“I’ve got more than two dozen high-falls that we do in one particular scene. They’re falling off an 18-foot catwalk into PortaPits,” Stokes said. “I have a 26-foot fall that’s coming off of the Statue of Liberty. I have a full human burn, where I’ve got a guy lit for right around 30 seconds. That’s a pretty intense burn.”
Cast and crew of “Marvel Universe Live!” speak with the glee of children given their very first action figures when discussing the daredevil routines and manicured-destruction of the show. Producer Juliette Feld gushed about the cars as she filled in some details about the scene Embrey and I were practicing, making it clear that plenty was missing from our Thursday-morning laps around the Forum. Those working the show must have sensed that a man in his mid-30s who is nervous about a seat belt likely isn’t superhero material.
“We have a live car chase in the show,” said Feld, describing the scenario in which Nick Fury and Maria Hill are pursued by the Chitauri around the arena floor. “Maria jumps from her vehicle into Nick’s car, and then the car flips over onto its roof, flies on the hood and bursts into flames. We do that several times per week.”
The 22-year-old Embrey, appearing in her first major show since graduating Pace University with a dance degree, loves the thrill.
“The day I saw we were going to be in the car that flips,” she said, “it was like Christmas morning.”
Superheroes have that effect on people. I know I’m not the target audience for “Marvel Universe Live!,” but I was curious about this Iron Man-meets-Ringling Bros-meets-“Disney on Ice” spectacle. I wanted to see how 22 projectors would create 3-D-like effects on the Forum floor, and, yes, I smiled when I saw cartons of Spider-Man masks. I also absolutely had to snap a photo of a giant crate marked “HULK” in green lettering.
Now if only I could have tricked the publicists to bolt from the scene long enough for me to sneak into the 100-pound-plus Hulk costume. Alas.
A year or so ago I saw the liked-minded but competing DC show “Batman Live.” It didn’t inspire the sort of giddy excitement that still comes from a viewing of Tim Burton’s “Batman Returns,” but it didn’t illicit the feelings of horror that were inspired by “Batman Forever” and “Batman & Robin,” either. It was cute, and reminded me of the time I would take fake punches at a childhood friend wearing a construction-paper R to signify that he was the Riddler. I also learned that being a hero requires quite a bit of choreography and that one might have to learn how to walk a tightrope.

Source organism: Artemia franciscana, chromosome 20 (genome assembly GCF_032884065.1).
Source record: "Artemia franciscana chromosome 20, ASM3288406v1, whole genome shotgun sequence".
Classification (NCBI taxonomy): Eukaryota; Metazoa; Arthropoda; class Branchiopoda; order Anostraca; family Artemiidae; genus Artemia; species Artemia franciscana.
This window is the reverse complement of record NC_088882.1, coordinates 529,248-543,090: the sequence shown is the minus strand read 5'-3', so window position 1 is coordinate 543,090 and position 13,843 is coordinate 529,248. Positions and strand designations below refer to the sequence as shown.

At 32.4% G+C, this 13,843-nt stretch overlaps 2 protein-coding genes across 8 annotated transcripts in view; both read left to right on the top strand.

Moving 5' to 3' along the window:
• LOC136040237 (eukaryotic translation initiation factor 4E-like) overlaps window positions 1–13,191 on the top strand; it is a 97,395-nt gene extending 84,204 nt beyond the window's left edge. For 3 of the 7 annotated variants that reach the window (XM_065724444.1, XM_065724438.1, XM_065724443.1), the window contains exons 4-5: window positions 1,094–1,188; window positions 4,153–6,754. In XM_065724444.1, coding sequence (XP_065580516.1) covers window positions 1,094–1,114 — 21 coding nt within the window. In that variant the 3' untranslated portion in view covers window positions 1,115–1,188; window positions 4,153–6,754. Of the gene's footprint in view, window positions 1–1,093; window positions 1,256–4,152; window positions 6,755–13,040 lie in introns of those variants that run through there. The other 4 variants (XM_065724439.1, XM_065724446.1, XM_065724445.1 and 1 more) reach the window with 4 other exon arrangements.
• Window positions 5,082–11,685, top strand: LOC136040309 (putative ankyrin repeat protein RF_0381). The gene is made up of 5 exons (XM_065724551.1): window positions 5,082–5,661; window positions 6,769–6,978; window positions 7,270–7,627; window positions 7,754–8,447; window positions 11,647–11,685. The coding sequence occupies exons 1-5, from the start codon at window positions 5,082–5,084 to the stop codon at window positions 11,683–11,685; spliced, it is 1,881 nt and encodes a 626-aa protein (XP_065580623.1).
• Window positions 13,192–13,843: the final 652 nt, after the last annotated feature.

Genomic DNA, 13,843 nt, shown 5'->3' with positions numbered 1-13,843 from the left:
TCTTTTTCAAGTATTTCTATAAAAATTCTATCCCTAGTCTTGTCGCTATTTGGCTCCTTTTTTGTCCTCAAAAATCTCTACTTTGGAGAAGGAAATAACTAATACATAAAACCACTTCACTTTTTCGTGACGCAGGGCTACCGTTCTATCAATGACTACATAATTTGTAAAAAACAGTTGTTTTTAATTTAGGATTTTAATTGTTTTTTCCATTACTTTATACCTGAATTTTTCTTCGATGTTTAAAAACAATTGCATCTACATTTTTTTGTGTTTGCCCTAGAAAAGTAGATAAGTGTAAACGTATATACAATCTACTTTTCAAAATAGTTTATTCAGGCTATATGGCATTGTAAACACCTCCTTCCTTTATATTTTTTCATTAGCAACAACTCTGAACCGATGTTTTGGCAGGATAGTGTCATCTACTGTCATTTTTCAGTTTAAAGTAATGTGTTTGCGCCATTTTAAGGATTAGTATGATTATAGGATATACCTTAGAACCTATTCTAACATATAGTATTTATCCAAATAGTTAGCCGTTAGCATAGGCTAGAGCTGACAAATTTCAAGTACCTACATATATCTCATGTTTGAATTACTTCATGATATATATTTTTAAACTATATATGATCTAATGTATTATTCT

There’s a theme-park element to these performances — Stokes did some time working at Universal Studios Hollywood — and there’s no doubt a circus-like quality. That’s no mistake, because production company Feld Entertainment also puts on the Ringling Bros. and Barnum & Bailey Circus. The Forum stop is one among an 85-city North American tour. But there’s also a story here.
“This is almost like a new genre,” said Chris Nobles, the director of show operations. “We have a stunt show, but the stunts and actions support the story instead of being the story.”
While “Marvel Universe Live!” may not pack the Forum like the Eagles, these family works of arena-theater can be pretty lucrative. A seven-show March stay in San Jose, for instance, grossed more than $1.8 million, according to touring industry trade publication Pollstar.
Writer/director/concept creator Shanda Sawyer worked closely with Marvel’s chief creative officer, Joe Quesada, in creating the story for “Marvel Universe Live!,” which will be familiar to those who have seen the “Avengers” movies. It involves a fight for the Cosmic Cube — the Tesseract — that is the source of unknown and impenetrable power in the Marvel world.
“I really immersed myself in the universe,” Sawyer said. “I just watched every movie, even the ones I had seen before, over and over again. I read everything I could get my hands on. Then I put together a concept that I thought was simple enough and yet really compelling and would appeal to fans of the Marvel universe as well as people who maybe had just seen the movies and maybe were not die-hard geeks.”
Being a die-hard geek isn’t as important here as it is in “Avengers: Age of Ultron,” where not even comic fans have been able to help me understand why Vision, played by Paul Bettany in the film, has what appears to be a plastic jewel in his forehead. No, here you just need to appreciate how motorcyclists can drive down a 21-foot spiral ramp and then change course to do a 19-foot jump.
“Dialogue is one of your least powerful tools,” Sawyer said of putting on an arena show. “Even though we do have a lot of fun dialogue in the show, we’re not relying on that to tell the story.”